David was a sculptor, and had a real talent for modelling. Of course, like all the other denizens of Mrs. Prass’ far from model boarding-house, he was extremely poor, and made his living by modelling little figures in clay, which he sold for wretchedly small sums to the man round the corner—mysterious man round the corner—who bought Eugene’s pictures. I had never been to his garret, which was at once his bedroom and workshop; for he was of an extremely reserved nature, and had hardly enough fascination about him to warrant our inundating him with visits. On occasions he joined our Bohemian revels, and made himself very conspicuous by drinking water in preference to beer. For the rest, he was extremely depressed; his clothes were patched, poor, worn, but neatly brushed; and he was an excellent listener, although on occasions he would be seized with a paroxysm for asking maddening questions, to which peculiarity I have before alluded. None of us took much notice of him, save in a pitying way. Great, therefore, was the excitement in our Prague when it became known that this ugly little sculptor was paying court to our Kitty. I myself laughed at the idea, for Kitty was a pretty girl, who played in burlesque, and could have had her pick of many a straight-backed fellow; but I did not laugh when, in a moment of confidence, the little crooked thing told me the real circumstances of the case. It was the love of Art, and not the love of Kitty, which made him enact the rôle of a sighing lover. Indeed, the courting and sighing was all on her side, while as for David—but that must be told later on.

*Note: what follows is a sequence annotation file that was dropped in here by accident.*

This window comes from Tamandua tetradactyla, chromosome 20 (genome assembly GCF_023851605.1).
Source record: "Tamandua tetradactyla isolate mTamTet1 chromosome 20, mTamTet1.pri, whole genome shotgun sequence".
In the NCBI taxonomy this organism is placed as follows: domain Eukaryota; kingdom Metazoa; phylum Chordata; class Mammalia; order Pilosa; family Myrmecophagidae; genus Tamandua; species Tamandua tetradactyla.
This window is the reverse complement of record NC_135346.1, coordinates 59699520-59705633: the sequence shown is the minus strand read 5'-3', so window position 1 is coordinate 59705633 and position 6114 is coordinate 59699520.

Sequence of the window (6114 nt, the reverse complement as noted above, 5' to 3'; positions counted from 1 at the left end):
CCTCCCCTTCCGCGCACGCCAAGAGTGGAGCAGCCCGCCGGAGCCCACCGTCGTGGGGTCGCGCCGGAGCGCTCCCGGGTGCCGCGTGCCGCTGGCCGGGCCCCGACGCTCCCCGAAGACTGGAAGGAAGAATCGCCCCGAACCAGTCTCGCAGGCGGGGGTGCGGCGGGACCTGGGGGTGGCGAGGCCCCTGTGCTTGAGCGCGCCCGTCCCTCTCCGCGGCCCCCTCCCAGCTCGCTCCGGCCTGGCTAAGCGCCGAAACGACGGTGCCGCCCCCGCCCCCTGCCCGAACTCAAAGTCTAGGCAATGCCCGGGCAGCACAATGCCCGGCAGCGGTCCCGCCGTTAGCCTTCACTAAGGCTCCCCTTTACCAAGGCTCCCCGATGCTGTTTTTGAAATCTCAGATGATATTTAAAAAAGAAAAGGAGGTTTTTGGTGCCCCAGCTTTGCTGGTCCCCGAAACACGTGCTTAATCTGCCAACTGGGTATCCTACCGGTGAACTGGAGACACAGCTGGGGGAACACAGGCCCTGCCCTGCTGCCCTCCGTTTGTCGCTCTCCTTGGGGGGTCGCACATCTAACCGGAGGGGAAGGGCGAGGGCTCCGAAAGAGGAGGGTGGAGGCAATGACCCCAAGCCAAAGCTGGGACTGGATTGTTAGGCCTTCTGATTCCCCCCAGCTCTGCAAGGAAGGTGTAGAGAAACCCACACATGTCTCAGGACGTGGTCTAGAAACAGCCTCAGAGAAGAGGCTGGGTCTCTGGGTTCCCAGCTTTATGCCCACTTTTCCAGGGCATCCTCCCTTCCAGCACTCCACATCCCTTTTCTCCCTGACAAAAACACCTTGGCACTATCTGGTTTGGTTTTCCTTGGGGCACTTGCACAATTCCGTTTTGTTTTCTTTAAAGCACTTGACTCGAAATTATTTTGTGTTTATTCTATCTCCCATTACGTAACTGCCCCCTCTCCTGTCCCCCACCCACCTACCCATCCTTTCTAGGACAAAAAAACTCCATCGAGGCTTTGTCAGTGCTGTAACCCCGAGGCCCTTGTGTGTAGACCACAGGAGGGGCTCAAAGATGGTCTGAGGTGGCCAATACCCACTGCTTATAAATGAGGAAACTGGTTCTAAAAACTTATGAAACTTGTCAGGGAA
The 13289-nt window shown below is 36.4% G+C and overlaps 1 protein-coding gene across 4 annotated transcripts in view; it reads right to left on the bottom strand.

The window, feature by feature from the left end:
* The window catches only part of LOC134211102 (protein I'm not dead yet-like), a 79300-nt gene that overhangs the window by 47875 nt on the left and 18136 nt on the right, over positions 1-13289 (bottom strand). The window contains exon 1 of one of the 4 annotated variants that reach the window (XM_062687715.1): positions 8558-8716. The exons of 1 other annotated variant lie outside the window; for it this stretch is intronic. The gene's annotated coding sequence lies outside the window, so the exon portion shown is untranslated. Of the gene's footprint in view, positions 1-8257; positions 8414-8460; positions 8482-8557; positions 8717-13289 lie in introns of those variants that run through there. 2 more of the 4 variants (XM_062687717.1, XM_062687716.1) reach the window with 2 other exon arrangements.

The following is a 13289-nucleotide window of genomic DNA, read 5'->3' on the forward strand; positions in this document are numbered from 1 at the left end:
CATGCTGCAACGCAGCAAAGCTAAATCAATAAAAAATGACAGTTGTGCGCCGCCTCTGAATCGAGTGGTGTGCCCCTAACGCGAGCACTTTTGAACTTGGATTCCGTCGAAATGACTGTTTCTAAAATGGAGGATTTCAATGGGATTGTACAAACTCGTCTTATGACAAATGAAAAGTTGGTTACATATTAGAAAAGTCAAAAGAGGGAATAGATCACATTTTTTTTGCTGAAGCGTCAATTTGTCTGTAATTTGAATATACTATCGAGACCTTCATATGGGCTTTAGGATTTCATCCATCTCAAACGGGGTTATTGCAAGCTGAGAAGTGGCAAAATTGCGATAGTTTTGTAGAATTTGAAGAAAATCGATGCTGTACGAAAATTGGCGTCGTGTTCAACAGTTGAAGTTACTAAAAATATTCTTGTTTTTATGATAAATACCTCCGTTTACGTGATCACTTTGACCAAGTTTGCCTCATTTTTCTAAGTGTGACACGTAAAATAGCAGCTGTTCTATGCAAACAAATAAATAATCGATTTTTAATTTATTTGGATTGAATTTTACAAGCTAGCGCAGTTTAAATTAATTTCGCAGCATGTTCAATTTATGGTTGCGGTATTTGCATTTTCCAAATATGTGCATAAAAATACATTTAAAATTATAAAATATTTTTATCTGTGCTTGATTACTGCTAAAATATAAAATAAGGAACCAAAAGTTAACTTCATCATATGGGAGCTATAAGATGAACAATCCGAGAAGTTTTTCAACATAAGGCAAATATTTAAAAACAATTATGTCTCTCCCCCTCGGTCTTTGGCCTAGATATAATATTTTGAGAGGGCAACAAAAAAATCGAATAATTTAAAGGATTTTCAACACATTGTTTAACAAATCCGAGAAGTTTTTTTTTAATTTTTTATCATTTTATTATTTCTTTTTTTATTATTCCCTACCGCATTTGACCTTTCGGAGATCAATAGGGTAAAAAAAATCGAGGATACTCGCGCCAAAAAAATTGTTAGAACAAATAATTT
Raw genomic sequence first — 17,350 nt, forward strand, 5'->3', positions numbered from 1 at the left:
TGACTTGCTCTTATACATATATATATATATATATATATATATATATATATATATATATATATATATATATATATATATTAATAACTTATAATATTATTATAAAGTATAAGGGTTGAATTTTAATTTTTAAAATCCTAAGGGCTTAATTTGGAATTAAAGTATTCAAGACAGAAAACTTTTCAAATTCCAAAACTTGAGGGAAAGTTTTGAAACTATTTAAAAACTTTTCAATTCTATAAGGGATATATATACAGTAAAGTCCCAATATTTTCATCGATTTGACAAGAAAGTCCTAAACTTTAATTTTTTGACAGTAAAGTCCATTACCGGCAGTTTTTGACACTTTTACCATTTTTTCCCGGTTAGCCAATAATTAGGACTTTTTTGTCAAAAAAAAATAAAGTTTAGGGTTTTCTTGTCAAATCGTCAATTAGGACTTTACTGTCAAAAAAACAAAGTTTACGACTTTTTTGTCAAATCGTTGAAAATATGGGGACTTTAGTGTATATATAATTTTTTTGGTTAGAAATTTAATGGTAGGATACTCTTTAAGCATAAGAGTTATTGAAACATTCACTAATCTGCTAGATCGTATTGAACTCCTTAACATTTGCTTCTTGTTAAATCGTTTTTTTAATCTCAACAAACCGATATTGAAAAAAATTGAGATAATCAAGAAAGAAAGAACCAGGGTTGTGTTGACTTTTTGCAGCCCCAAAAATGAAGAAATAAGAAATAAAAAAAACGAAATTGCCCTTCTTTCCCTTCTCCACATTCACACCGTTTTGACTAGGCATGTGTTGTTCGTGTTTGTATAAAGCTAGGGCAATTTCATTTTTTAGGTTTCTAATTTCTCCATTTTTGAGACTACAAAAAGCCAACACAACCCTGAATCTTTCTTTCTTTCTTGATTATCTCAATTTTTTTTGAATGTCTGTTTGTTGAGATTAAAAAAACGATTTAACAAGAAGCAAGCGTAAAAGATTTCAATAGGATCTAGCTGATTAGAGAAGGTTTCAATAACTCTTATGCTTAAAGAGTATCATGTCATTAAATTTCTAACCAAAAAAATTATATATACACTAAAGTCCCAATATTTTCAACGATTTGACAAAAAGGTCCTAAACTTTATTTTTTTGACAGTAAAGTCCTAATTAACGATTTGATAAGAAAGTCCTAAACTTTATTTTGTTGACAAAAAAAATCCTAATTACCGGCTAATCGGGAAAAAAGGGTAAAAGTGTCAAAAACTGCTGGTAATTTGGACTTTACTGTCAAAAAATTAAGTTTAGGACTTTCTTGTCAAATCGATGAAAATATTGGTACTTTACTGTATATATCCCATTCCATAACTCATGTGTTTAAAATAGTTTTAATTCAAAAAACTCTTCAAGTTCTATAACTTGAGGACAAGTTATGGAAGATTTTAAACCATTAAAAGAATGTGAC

The way I heard the truth of this apparently ridiculous courtship was mixed up with the borrowing of a candle. As a rule, David Venders, unlike the rest of us, never borrowed anything; but one dusky evening, while seated at my window watching the cats crawling over the tiles, I heard a timid knock at my door, which slowly opened to admit a queer little figure. O you poor little soul, four feet nothing in height, with your hunchback and your large head, how you did excite my mirth when you entered! but I sighed when you retired.